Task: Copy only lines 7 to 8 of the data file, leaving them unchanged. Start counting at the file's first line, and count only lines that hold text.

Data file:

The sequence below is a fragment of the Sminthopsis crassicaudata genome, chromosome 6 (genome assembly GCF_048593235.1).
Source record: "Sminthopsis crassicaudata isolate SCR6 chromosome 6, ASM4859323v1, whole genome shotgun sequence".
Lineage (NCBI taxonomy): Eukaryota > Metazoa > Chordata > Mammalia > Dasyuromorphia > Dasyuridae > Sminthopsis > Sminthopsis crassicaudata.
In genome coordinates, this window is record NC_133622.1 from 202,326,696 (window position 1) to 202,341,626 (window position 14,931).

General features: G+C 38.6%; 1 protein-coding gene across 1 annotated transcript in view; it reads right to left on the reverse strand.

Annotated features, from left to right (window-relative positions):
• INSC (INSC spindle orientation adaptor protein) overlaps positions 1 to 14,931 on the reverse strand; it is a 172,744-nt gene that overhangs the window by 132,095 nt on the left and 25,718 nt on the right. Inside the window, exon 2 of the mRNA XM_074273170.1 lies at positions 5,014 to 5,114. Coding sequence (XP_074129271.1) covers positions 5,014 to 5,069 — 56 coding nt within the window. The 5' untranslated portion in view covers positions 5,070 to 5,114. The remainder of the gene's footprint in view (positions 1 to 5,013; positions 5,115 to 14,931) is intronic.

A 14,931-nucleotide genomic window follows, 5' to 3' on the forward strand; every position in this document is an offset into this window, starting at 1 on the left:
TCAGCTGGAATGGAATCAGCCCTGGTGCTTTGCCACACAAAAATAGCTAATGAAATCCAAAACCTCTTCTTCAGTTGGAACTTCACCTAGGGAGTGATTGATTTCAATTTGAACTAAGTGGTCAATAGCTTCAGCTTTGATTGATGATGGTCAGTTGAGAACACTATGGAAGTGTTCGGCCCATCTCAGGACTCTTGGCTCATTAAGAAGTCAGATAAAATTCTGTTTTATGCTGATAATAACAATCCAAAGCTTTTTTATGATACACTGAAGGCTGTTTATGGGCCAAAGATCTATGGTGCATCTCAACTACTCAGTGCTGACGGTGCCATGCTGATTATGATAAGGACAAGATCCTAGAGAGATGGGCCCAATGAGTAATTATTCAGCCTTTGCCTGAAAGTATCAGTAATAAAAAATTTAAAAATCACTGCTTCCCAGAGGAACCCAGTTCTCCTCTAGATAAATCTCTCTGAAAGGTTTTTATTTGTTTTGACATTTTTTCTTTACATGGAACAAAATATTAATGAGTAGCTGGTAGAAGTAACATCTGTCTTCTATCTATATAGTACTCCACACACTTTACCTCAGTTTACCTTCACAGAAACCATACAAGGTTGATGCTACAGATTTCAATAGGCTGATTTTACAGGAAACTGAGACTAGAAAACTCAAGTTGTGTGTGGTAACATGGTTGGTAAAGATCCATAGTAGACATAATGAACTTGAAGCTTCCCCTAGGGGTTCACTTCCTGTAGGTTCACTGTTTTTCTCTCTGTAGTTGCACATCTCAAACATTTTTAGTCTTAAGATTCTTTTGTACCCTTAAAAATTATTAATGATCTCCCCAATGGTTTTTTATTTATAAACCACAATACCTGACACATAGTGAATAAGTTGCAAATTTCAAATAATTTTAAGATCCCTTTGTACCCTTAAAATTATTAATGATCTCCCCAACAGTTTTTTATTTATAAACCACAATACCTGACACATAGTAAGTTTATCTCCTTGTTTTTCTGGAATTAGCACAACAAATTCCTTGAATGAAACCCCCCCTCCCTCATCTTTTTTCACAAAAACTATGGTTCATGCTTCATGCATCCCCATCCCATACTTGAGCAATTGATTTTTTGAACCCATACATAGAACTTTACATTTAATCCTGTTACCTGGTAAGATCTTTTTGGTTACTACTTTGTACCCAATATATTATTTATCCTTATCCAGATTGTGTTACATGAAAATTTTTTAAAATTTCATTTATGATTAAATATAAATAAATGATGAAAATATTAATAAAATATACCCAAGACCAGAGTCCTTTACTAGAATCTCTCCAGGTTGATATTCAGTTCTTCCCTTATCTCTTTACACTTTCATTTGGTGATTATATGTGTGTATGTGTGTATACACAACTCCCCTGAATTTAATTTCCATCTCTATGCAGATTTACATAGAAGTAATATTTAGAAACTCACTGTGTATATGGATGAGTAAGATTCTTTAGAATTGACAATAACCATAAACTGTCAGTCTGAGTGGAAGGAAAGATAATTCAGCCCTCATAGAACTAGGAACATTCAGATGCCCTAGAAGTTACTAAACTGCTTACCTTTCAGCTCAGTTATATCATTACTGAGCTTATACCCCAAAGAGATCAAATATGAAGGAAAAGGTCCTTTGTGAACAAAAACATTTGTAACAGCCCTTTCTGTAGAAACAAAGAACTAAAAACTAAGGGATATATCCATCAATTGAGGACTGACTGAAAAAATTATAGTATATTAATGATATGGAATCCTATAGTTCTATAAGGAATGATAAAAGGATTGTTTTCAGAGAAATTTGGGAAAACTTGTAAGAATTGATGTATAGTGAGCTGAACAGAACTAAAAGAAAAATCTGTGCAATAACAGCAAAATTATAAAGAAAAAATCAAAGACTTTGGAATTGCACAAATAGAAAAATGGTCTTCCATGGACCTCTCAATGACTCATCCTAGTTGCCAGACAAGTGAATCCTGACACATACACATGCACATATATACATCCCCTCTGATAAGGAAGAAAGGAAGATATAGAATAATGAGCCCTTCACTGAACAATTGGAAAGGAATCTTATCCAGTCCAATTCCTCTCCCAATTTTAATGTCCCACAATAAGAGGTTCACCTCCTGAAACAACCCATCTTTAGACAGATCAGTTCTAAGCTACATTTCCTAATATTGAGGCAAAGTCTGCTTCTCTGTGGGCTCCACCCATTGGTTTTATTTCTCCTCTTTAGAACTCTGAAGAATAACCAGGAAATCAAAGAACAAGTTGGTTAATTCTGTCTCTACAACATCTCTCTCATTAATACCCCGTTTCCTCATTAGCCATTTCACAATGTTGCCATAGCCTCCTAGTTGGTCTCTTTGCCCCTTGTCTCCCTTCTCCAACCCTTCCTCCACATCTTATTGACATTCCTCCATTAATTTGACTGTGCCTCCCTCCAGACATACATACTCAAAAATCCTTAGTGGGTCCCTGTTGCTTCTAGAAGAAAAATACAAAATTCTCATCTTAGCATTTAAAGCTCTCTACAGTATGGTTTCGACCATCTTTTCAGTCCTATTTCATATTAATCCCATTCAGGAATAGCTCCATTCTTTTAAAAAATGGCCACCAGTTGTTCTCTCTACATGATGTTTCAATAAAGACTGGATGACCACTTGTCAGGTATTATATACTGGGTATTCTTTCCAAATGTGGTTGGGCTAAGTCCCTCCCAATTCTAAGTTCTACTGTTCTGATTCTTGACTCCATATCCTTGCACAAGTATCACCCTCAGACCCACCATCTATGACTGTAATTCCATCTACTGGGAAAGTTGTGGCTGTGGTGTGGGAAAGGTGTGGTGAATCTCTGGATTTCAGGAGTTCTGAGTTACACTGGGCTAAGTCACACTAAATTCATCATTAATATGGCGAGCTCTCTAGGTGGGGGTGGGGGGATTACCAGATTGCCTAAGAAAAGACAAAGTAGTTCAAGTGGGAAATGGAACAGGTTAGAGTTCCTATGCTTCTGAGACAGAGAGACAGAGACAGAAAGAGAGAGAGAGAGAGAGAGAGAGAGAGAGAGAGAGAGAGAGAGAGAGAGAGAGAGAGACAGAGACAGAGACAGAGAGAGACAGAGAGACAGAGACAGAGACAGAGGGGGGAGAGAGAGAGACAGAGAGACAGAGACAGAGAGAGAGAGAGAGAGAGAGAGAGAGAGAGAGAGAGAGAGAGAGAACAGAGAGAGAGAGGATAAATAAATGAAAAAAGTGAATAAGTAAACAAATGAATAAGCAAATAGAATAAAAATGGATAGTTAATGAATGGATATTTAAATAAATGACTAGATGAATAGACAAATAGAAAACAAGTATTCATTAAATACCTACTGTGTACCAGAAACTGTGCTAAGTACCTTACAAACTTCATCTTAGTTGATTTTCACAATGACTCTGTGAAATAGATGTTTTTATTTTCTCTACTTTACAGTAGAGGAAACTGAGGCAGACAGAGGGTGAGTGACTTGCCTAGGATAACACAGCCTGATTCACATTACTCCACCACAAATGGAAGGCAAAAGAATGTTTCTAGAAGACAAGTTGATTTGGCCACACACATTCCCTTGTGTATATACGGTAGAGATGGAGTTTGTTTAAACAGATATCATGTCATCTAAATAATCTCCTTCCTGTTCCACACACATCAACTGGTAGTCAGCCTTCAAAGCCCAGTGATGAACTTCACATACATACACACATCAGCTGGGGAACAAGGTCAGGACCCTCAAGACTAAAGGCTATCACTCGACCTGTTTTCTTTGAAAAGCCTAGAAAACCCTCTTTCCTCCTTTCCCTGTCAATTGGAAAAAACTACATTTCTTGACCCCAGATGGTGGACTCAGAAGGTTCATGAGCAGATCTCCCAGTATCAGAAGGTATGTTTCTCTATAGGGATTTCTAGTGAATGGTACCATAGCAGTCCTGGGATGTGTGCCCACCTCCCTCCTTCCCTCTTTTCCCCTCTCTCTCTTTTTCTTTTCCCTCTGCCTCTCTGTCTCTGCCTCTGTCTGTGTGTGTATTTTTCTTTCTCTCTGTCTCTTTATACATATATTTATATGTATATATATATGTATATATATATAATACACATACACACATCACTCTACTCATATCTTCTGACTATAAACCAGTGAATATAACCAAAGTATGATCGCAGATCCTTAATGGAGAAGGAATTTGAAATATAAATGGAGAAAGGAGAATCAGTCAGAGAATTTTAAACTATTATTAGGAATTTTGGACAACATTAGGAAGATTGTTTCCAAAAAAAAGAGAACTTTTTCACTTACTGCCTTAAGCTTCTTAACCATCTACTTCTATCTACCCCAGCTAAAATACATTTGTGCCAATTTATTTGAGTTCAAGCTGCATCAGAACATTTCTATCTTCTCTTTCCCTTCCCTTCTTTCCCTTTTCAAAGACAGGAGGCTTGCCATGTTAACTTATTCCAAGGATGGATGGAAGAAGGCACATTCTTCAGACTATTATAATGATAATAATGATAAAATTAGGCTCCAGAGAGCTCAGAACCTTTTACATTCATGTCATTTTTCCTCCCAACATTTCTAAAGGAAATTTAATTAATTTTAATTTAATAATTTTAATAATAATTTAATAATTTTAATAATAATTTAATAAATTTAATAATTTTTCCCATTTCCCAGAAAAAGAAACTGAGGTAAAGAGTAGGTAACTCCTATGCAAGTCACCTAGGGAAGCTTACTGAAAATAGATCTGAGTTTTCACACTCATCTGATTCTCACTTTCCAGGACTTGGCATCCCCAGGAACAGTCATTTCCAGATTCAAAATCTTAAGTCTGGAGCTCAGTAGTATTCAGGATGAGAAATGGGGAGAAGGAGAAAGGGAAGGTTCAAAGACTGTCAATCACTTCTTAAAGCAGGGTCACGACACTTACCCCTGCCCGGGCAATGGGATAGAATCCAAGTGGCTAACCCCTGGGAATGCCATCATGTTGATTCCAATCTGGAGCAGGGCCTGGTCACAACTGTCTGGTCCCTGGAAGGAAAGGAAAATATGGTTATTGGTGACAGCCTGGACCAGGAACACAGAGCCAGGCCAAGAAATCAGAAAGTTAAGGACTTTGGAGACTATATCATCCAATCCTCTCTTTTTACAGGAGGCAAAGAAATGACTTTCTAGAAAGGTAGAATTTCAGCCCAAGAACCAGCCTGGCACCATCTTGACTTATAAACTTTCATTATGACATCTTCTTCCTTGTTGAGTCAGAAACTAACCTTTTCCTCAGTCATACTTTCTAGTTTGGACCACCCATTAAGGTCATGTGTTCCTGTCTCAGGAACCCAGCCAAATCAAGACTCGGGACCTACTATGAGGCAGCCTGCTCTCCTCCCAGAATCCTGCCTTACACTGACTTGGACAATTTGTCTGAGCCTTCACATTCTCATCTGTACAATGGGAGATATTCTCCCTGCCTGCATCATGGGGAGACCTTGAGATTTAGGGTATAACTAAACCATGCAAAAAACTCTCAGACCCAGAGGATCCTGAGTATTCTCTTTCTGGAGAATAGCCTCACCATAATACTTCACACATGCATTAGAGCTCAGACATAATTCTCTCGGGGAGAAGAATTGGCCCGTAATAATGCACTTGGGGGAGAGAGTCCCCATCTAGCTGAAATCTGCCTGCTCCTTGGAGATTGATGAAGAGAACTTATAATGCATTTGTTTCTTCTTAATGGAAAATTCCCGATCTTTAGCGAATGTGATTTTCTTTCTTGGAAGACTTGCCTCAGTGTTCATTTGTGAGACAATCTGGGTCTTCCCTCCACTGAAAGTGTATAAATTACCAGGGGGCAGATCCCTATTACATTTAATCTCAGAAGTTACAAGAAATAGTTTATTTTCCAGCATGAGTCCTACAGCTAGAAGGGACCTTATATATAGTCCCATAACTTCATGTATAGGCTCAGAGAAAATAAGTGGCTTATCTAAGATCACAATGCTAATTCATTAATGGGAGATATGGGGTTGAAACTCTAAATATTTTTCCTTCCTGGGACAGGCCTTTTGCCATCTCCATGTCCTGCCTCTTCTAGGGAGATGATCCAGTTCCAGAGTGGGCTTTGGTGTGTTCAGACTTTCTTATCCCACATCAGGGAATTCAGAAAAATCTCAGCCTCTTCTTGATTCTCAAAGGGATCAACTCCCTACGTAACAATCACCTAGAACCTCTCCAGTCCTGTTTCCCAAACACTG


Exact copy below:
• INSC (INSC spindle orientation adaptor protein) overlaps positions 1 to 14,931 on the reverse strand; it is a 172,744-nt gene that overhangs the window by 132,095 nt on the left and 25,718 nt on the right. Inside the window, exon 2 of the mRNA XM_074273170.1 lies at positions 5,014 to 5,114. Coding sequence (XP_074129271.1) covers positions 5,014 to 5,069 — 56 coding nt within the window. The 5' untranslated portion in view covers positions 5,070 to 5,114. The remainder of the gene's footprint in view (positions 1 to 5,013; positions 5,115 to 14,931) is intronic.

A 14,931-nucleotide genomic window follows, 5' to 3' on the forward strand; every position in this document is an offset into this window, starting at 1 on the left: